The introduction of the EU’s carbon border policy will be particularly crucial for Vietnamese steel companies, as they are among the top emitters of greenhouse gases domestically.
From October 1, steel companies exporting to the EU must adhere to the EU’s Carbon Border Adjustment Mechanism, starting with greenhouse gas (GHG) emissions reporting and reduction.
At the training for steel manufacturers on GHG accounting and emissions mitigation, held on September 12 by the International Finance Corporation (IFC) and the Vietnam Steel Association (VSA), experts discussed industrial carbon reduction technologies and provided insights into opportunities and challenges related to carbon trading.
As one of the fundamental industries in Vietnam, the steel industry serves as a primary input for various sectors such as construction, shipbuilding, automotive, mechanics, and others. According to information from the VSA, Vietnam exported approximately 8.397 million tonnes of steel last year, representing a 35.85 per cent decrease compared to the same period the previous year.
The export value reached $7.99 billion, down 32.2 per cent on-year. However, in order to continue exporting to the EU, steel businesses must adhere to the carbon emission monitoring and reduction requirements.
Ma Khai Hien, director of the Energy Conservation Research and Development Center (Enerteam), assessed that this is not a small challenge for Vietnam’s steel manufacturing companies, especially when Vietnam’s average GHG emissions rate is currently about 23 per cent higher than the global average.
“Specifically, the average emissions rate in Vietnam’s steel industry is currently at 2.51 tonnes of CO2 per tonne of raw steel, while the global average is 1.85 tonnes of CO2 per tonne of raw steel,” he explained.
The Office of Sustainable Production and Consumption under the Ministry of Industry and Trade projected that the steel industry will emit approximately 122.5 million tonnes of CO2 by 2025 and around 132.9 million tonnes by 2030, accounting for about 17 per cent of the country’s total GHG emissions. This makes the steel industry one of the largest emitters of GHGs in Vietnam.
Chu Duc Khai, chairman of the Vietnam Foundry and Metallurgy Sciences and Technology Association, cited an example from a World Bank project which calculated the CO2 emissions from Vietnam’s steel industry in 2018 through 13 representative steel mills.
According to Khai, the project’s survey results revealed that there has been a significant gap between the CO2 emissions intensity per tonne of raw steel produced in Vietnam compared to global standards, and the global standard is 1.9 while Vietnam’s is 2.17. “This poses a considerable challenge to the steel industry as, during the period of 2023-2024, it must complete GHG emissions inventory following global standards, along with a commitment to achieving Vietnam’s net-zero emissions by 2050,” Khai emphasised.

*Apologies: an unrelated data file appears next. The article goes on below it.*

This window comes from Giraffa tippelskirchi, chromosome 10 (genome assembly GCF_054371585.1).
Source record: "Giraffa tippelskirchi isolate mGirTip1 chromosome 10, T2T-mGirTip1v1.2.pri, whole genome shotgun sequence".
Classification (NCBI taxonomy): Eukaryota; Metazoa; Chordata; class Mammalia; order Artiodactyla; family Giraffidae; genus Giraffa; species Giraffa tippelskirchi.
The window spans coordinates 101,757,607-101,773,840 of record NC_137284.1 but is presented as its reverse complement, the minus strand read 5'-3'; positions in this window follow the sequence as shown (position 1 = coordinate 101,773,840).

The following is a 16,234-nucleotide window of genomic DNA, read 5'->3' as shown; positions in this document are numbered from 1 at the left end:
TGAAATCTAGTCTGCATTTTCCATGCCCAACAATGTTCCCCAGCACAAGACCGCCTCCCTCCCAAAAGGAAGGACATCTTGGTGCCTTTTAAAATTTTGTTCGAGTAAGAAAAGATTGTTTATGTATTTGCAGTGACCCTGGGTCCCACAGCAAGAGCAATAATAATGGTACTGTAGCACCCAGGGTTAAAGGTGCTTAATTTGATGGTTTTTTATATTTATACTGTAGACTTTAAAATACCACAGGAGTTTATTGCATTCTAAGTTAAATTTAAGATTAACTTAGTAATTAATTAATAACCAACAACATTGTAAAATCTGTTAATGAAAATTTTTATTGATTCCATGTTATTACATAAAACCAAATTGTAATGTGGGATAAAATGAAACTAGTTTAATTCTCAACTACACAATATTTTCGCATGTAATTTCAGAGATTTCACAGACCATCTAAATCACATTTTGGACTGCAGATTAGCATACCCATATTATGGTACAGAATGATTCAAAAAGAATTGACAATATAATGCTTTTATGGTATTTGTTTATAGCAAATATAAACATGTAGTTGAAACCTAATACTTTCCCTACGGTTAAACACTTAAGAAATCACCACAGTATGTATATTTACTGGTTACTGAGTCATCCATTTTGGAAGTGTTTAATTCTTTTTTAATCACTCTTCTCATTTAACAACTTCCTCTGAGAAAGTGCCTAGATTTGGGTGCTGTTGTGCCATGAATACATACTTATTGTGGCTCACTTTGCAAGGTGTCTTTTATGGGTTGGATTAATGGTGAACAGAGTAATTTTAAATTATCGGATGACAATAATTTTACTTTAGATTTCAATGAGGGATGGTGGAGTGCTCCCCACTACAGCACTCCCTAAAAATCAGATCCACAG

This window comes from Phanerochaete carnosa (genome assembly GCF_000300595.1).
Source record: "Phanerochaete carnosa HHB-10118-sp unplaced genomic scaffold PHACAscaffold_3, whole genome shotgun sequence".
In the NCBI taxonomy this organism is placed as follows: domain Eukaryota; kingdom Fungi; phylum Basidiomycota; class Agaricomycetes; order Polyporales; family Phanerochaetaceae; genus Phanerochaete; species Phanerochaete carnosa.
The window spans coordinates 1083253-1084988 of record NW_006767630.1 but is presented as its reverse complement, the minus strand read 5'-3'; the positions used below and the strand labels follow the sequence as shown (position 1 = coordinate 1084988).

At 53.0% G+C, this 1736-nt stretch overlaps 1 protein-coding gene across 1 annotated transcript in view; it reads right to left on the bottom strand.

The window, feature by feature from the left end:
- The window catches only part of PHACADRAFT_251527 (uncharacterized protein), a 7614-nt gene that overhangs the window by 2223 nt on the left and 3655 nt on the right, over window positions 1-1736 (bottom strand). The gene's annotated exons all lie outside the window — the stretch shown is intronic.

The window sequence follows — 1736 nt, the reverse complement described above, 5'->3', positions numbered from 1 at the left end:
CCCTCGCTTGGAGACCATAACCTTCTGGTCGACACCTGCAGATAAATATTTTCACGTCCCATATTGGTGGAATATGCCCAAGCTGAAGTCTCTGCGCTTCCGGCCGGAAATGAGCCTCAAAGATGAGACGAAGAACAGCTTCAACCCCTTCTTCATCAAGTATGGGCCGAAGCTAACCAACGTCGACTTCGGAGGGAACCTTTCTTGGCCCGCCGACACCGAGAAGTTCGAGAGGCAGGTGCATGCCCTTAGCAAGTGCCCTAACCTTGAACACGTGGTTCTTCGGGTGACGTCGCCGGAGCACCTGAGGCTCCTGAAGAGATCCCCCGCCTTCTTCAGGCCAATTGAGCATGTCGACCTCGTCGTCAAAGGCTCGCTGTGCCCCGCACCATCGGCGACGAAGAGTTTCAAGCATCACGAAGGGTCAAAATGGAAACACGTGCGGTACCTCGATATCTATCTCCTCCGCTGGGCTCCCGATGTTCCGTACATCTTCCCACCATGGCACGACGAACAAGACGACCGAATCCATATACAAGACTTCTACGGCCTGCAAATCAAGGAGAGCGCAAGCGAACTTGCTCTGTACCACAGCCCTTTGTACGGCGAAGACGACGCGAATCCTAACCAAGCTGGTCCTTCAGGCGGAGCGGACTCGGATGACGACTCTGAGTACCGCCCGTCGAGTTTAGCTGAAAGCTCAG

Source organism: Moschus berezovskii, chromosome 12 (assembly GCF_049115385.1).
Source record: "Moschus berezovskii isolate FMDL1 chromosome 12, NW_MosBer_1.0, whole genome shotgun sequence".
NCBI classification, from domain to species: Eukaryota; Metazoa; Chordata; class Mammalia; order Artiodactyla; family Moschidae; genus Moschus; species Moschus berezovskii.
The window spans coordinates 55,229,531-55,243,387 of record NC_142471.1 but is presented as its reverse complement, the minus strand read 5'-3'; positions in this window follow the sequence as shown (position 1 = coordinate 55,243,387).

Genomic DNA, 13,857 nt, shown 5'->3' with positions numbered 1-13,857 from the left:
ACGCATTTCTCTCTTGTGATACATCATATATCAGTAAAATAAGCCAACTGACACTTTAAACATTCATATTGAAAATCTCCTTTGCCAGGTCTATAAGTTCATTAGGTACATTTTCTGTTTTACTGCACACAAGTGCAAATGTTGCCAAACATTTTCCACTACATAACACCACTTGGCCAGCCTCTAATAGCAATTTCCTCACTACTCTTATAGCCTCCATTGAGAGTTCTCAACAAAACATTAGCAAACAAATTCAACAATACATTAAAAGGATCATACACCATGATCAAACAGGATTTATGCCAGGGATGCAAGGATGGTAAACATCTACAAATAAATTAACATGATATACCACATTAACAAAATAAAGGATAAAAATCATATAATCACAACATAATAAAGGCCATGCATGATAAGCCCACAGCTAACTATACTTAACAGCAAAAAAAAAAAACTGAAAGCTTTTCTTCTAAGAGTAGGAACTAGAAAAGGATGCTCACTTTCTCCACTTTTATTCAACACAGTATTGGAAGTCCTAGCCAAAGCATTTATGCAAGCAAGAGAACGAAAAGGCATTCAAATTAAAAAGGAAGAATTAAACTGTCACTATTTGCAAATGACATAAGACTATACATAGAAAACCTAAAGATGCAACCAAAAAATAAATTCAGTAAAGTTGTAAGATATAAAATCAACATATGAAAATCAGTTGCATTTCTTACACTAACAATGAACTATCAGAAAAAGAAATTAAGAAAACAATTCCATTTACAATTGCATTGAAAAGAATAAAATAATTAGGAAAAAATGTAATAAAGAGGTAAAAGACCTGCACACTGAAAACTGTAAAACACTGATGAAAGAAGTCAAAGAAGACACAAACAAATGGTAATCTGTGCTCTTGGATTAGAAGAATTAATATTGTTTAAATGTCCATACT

Last year, guidelines were provided for a list of sectors and facilities required to conduct GHG emissions inventory. There are currently more than 1,900 facilities across the country that must carry out such inventory.
Khai suggested that if they intend to export to the EU, steel companies need to start conducting GHG emissions inventory, as required by the Vietnamese government and the upcoming regulations.
“These businesses should also apply more Best Available Techniques/Best Environmental Practices standards in their technological processes, initially following EU guidelines that include 95 related standards for the steel manufacturing sector. These standards cover emissions such as air, water, and energy to reduce energy consumption, protect the environment, and minimise GHG emissions,” he said.
Khai also emphasises the importance of carbon storage solutions. “Vietnam has significant potential due to its oil and mineral extraction activities,” he said. “Oil and mineral extraction sites are suitable locations for carbon storage. Utilising some of the oil pipelines at these extraction sites is a solution for carbon storage.”
Dien of Enerteam believes that the potential for emissions reduction in the Vietnamese steel industry is still feasible. “There needs to be encouragement from the government and relevant agencies, including establishing and updating Minimum Energy Performance Standards, and the implementation of technical guidelines. Enhancing capacity and technical support to help businesses identify and understand suitable technologies for their operations is also crucial,” he suggested.
Vietnam Investment Review